It wasn't long after I'd posted to my blog yesterday that the power went off. We weren't too surprised. It had been happening on and off for the past few days for short periods of time, intermittently through the day. But this outage lasted longer.
Tammy waited, hoping to get the TV to work so we could do our yoga work-out. C.C. held off on cooking breakfast, hoping the power could come back. Jack sat at the laptop, fingers poised mid-sentence of an email, wondering how long he should wait. I stood by the coffee maker, finger poised to press, Brew.
The bells had called worshippers to the 9am service. The organ pounded and then halted. No more bells. No more music, just wisps of voices singing.
We waited for the power to come back.
And nothing happened.
It was the house staff's day off, we didn't know who to ask about the outage. The watchman walked through the yard, we asked him.
"It's the whole area," he informed us. "I saw workmen pulling wires. I'm sure it will be back soon."
And still it didn't come back.
We went for a swim. C.C. cooked his 'world famous' Finish pancakes' on the gas stove. Boiled water on the stove-top for tea and we ate a delightful breakfast on the deck. The only thing missing was the fan spinning over-head creating a much welcome breeze.
We decided to go for another swim.
"Let's do something adventuresome," Jack suggested.
We checked out the map. Decided on The Caves. Lia and Andy wanted to spend a day reading and relaxing. We four got dressed and headed into town to find a cab. We couldn't very well call one as the phones were out too.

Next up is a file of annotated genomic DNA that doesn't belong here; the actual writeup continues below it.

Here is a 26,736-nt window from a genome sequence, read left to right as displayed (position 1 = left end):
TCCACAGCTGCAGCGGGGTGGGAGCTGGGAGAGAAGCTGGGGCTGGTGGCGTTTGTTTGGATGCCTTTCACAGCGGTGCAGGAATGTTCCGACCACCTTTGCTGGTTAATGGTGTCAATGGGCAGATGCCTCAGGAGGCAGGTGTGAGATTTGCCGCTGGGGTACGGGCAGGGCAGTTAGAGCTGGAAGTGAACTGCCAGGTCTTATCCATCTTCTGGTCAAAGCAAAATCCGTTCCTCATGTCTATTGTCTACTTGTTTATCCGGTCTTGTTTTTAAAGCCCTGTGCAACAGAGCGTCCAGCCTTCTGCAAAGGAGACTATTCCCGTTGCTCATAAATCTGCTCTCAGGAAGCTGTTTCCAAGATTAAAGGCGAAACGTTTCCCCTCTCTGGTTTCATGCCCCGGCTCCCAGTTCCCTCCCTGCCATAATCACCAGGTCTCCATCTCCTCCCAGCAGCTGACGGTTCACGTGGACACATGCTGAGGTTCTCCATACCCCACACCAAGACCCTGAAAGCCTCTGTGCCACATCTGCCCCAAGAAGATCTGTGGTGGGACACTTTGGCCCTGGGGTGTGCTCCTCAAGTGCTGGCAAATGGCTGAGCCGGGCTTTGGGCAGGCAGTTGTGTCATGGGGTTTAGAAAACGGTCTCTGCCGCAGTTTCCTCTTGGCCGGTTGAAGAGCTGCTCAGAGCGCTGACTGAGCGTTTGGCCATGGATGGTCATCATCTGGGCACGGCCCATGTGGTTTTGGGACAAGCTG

Church service was over but C.C. hadn't yet seen the inside of the church so we decided to take a look. We followed an Asian couple into the quiet, shadowy interior. The fans were still. A young girl laughed and sang as her parents wandered through the pews. At the centre of the church, where the two arms of the building meet in a cruciform, a man stood over-seeing what was going on in Barbados' oldest church.
We stopped to chat and asked him if he knew anything about the power outage.
"It's off from 9am to 4pm throughout the town," he told us. They're connecting Limegrove, a multi-million dollar mall that's being built at the edge of downtown, to the electrical grid.
Mystery solved. No power today. We walked towards city centre.
At the corner of the bridge over the lagoon where the white birds rest at night, there was a hum of activity. Across the street the new mall sits in massive pastel hues of pale lemony yellow, soft dusky pink and creamy tan. Workers in hard-hats and steel-toed boots, bare chests and cut-off shorts, pulled wires and climbed poles. As we crossed the bridge, a man carrying a STOP sign wandered into the middle of the street, held up his sign and ordered traffic to stop. Horns honked, drivers-waved at passersby and the workmen.
There was a sense of festivity to it all. Several workers ripped a long black wire from the electrical poles that lined the street. It fell to earth, no sparks flew. They dragged it across the street towards where we walked, it's long sinuous line a black snake writhing in the sun. We stepped aside. They kept pulling. They smiled at us as we stepped over the wire and kept walking to the taxi-stand in city centre.
The day was hot and bright. Stumbling in the dark of a cave didn't feel as appealing as it had earlier when a grey cloud had blocked the sun. We decided to take a trip up to St. Nicolas Abbey, a working sugar cane plantation that was established in 1658 in the hills of St. Peter's Parish. Never an 'abbey' or connected to any religious order, the Jacobean Mansion was originally built to house the family of real-estate speculator and British aristocrat, Benjamin Berringer.